diy-er said:
TL;DR Summary: vertical square steel tube construction load

I have a VERTICAL standing square tube 1.25" x 1.25" x 1/16" thick.
Length/Height = 79"
Material = steel

How do you determine its max load capacity for this tube when mounted vertically?

I plan to use 18 of these vertical posts, evenly spaced, creating an 83" x 131" rectangular structure.
They will be welded together on the top, as well as on the bottom, by 2" steel L-bars (3/16" thick), 4 pieces of 83" length, and 4 are 131" long.
Next I will weld a cross (on all 4 sides for structural integrity), made with steel flat bars of 1.25" x 3/32" thick.
Finally it will have the top connecting the long sides, with 5 horizontally mounted, evenly spaced 2" x 2" x 3/32" square steel tubes.

My question is what the load capacity is per post, per square foot, and/or for the entire stucture.

View attachment 321550

View attachment 321551
Thank you

What's the worst thing that could happen if the structure fails? Will lives be in danger?
I'll provide some approximate numbers but if the failure of this structure has real consequences it should be analyzed in detail by a professional team. I am not responsible for what happens to this structure once built. With that said, let's see the problem.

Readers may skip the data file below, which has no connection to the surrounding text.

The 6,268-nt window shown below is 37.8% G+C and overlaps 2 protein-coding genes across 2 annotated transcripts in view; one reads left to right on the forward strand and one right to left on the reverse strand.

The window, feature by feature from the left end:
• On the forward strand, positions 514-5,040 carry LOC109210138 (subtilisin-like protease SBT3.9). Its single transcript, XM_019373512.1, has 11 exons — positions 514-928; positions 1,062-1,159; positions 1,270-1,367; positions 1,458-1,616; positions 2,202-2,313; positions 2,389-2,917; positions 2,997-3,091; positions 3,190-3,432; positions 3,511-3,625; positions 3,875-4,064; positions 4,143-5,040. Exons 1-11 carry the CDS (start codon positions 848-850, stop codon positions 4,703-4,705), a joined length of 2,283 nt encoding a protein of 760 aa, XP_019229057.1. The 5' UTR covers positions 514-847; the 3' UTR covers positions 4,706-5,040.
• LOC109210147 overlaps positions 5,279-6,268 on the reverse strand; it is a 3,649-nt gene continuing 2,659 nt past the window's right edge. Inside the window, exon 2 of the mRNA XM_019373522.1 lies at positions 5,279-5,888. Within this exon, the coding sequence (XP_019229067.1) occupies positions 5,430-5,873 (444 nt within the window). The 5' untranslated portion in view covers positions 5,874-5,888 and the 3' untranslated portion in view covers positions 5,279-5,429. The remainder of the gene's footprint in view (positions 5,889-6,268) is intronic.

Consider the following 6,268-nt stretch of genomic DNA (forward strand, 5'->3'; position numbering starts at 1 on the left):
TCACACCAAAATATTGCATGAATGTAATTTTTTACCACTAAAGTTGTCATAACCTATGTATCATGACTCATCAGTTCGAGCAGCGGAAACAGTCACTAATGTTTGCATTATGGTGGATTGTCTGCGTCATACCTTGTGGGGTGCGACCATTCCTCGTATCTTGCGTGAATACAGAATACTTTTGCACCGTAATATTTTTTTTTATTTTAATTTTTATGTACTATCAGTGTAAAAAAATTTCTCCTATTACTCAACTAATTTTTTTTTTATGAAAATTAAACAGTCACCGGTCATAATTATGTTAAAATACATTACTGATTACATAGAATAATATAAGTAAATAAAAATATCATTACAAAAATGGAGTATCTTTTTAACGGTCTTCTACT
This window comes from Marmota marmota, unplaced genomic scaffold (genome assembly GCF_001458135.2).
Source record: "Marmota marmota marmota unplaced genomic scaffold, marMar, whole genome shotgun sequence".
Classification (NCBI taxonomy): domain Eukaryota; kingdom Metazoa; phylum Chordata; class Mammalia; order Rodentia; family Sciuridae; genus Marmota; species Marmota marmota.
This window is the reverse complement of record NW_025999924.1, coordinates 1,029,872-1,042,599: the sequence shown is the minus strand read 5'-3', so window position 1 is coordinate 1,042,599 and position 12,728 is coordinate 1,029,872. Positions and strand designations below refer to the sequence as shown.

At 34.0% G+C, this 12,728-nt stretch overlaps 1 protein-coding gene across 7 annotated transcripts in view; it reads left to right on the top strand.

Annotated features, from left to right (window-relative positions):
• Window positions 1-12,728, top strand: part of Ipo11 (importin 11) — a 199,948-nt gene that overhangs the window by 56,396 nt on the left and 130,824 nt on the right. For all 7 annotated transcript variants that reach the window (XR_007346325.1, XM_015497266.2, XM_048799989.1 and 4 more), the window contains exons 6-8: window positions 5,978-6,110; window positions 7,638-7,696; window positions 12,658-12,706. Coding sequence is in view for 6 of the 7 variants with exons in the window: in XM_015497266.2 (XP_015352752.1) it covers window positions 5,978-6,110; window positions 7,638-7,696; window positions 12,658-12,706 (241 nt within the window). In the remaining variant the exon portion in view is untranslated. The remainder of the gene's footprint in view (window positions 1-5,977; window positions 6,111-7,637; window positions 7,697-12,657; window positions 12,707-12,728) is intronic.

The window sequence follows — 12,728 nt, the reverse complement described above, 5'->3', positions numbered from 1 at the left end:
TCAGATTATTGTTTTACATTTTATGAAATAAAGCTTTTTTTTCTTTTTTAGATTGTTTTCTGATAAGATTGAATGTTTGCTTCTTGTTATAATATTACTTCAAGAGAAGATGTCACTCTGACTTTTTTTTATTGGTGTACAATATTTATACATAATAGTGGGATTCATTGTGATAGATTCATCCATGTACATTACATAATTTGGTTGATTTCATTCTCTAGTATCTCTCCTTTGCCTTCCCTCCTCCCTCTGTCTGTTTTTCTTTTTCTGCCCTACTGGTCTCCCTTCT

Failure is dependent on the kind of load applied to the system and I am not certain I'm understanding how you will be loading it in the first place.
On the other hand, I have a few doubts about the geometry of the structure but it seems clear enough from the drawings to tackle the problem.

For the calculations, I'll simplify the problem using conservative approximations along the way.
• I will simplify the 3D problem to a 2D one by solving a key cross-section of the structure.
• I will ignore the diagonal beams.